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Garbage collection a hot topic in Beijing
2019-07-12 
Sanitation workers help a Beijing resident weigh kitchen trash from her home. WANG JING/CHINA DAILY

Improperly sorted trash will soon bring fines, says commission director

Garbage sorting has become a hot issue around the country, especially after Shanghai began implementing a mandatory regulation on July 1.

Beijing, as a forerunner in environmental protection, has thus been expected to follow suit.

The capital of the country has long been campaigning for sorting and recycling household waste, as part of its environmental drive for sustainable growth, local media reported.

Revising an existing local regulation on sorting residential waste, which was issued in 2012, has been included in the city's legislation plan for the 2018-20 period, said Sun Xinjun, director of the Beijing Commission of Urban Management.

The current regulation delegates garbage sorting responsibilities to government departments, property management groups and other organizations. It also gives rules for sanitation companies, outlining how they're responsible for waste collection, transportation and treatment.

Only individuals are not subject to mandatory responsibilities. The long-awaited revision will soon change the situation, Sun said.

"Taking out the trash without sorting it properly will be illegal," he said.

In Shanghai, violators are now fined up to 200 yuan ($30) for trash-sorting violations. The maximum penalty in Beijing will not be less than that, he said.

The expected amendment means Beijing's waste management mechanism will see significant change, according to Wu Xiangyang, an associate research fellow at the Beijing Academy of Social Sciences. Wu was quoted by China Business News.

The Beijing city government first set out to promote garbage sorting in 2009. Authorities have since called on residents to sort their household waste into four types-recyclable waste, kitchen trash, hazardous waste and others-and leave it in a corresponding dustbin or trash can.

Blue-colored dustbins signify items within are recyclable, green represents kitchen trash, red corresponds to hazardous materials and grey to other waste.

To promote the awareness of garbage sorting and expand the base of participants, authorities have employed workers to help residents on the spot. With intelligent devices, those who throw in recyclable waste at given sites will be rewarded with bonus points, which can be redeemed for daily goods.

At some residential communities, there are no color-coded dustbins. Instead, a scheduled garbage collection service is offered to help improve the environment. In other communities, workers offer a door-to-door service to collect recyclables or kitchen waste.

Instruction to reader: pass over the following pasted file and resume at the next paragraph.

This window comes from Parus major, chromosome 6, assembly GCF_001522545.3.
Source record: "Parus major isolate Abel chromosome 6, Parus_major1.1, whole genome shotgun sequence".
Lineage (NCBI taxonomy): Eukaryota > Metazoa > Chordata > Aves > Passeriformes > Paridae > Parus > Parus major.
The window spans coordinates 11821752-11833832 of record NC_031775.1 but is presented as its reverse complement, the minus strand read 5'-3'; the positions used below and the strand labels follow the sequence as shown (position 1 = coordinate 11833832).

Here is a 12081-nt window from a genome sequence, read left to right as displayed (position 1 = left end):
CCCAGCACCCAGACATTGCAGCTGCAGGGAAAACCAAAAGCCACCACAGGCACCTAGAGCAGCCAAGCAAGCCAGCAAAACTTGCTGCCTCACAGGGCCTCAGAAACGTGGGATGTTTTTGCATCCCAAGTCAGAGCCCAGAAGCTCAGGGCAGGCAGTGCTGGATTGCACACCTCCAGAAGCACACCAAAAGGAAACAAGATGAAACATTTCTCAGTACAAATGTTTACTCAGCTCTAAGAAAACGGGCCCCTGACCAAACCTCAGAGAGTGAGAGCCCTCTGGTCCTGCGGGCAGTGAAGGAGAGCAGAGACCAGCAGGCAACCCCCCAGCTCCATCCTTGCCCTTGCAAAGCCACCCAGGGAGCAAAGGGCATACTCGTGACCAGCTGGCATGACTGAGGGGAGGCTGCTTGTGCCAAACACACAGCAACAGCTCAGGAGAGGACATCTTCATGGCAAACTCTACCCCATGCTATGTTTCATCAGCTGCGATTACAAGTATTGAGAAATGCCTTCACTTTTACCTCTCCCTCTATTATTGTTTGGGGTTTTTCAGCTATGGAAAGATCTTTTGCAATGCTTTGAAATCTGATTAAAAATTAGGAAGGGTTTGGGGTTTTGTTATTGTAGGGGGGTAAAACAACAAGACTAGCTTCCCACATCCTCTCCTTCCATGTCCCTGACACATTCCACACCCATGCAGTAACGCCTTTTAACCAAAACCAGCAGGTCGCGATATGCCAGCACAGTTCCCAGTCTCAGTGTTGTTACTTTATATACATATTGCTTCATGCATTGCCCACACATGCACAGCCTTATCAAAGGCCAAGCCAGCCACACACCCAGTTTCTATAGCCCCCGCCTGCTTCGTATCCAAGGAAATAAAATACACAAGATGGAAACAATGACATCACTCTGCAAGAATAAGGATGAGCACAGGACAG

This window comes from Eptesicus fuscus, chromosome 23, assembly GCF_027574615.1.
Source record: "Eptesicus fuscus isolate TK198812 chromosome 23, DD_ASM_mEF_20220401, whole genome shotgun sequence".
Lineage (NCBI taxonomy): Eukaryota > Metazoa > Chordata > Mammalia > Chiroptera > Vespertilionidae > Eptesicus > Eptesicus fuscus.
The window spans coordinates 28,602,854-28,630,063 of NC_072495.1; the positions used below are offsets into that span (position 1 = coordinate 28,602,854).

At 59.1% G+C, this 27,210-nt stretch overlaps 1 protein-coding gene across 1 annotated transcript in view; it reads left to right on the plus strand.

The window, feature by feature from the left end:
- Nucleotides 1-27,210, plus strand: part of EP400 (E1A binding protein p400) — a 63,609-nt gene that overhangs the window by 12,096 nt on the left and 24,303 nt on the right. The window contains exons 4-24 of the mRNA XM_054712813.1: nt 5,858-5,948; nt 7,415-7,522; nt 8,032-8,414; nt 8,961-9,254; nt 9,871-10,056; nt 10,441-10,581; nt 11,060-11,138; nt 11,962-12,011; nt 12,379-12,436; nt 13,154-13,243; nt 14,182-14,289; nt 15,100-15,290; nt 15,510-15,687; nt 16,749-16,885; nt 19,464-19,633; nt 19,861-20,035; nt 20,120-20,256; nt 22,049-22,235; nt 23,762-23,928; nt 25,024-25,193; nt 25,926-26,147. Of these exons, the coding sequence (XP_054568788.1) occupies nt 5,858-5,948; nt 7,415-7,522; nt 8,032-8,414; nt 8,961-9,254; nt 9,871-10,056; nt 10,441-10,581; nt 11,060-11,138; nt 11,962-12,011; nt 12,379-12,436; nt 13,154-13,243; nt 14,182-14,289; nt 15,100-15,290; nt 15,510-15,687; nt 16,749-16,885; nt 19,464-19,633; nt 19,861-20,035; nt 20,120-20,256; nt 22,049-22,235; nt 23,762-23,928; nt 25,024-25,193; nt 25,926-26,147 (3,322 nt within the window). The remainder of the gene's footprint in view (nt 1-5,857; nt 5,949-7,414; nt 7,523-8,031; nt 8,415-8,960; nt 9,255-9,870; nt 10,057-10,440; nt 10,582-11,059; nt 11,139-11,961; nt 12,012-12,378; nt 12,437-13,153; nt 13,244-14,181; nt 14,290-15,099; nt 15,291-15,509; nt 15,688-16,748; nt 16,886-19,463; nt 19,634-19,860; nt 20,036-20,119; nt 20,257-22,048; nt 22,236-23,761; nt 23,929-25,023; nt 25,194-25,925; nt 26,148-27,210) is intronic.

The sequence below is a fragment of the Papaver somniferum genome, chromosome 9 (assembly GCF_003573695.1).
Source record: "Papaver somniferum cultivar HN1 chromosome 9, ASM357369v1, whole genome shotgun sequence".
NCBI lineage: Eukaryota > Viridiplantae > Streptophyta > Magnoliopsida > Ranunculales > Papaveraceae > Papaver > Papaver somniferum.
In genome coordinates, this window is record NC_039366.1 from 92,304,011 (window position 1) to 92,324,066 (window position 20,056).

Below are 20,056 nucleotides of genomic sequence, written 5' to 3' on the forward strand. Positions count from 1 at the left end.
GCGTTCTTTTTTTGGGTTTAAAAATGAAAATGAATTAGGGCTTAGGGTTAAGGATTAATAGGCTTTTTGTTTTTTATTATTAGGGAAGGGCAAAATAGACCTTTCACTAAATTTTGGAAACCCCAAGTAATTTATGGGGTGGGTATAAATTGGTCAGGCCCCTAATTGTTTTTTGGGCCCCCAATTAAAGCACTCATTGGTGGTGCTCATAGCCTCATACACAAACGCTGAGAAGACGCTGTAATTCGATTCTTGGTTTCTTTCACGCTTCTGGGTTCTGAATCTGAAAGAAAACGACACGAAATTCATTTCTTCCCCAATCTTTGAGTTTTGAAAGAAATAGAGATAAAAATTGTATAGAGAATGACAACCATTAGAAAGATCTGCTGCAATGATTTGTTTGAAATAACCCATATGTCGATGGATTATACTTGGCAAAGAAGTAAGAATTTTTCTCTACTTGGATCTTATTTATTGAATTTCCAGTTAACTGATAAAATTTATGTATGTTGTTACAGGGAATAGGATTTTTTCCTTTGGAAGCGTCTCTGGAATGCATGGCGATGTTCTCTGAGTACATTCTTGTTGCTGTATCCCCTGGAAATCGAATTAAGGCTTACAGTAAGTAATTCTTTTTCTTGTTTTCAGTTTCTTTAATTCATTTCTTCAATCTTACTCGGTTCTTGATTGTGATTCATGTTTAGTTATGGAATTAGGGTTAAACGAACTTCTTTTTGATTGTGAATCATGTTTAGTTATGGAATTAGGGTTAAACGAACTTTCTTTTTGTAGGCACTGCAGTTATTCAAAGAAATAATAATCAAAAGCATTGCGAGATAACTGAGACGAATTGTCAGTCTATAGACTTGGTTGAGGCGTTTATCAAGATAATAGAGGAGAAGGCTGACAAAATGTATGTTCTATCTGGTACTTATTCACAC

Using intelligent devices and facilities, which feature finger and face recognition technology, is a new trend in the sector, industrial observers said.

Beijing Environmental Sanitation Engineering Group has been promoting new garbage sorting facilities such as recycling cabinets and smart kitchen waste trash cans since 2016, Xinhua News Agency reported.

Nearly 26,000 metric tons of household waste is generated across Beijing on a daily basis and 29 terminal garbage disposal facilities are working at full capacity, Sun said.

Vice-Mayor Zhang Jiaming told the Standing Committee of the Beijing People's Congress at a meeting in May that nearly 9.3 million tons of household waste was processed in the city last year.

The second phase of incineration plants on the outskirts of Beijing, such as Miyun and Shunyi districts are being adjusted.

In addition, builders are advancing the construction of a comprehensive treatment center in Fangshan district and a construction waste recycling project in Haidian district. Their main structures are scheduled to be completed at the end of this year, The Beijing News reported.

Wang Weiping, deputy chief engineer at the Beijing Commission of Urban Management, told news portal Economic View that garbage sorting is conducive to processing and reclamation and also helps to improve residents' environmental literacy.

To date, the city government has designated 100 model residential communities and townships for garbage sorting, accounting for 30 percent of the city's total.

By the end of this year, the number is expected to increase to more than 200, or 60 percent, Sun said, adding that the coverage is planned to expand to 90 percent of the city's total area by 2020.

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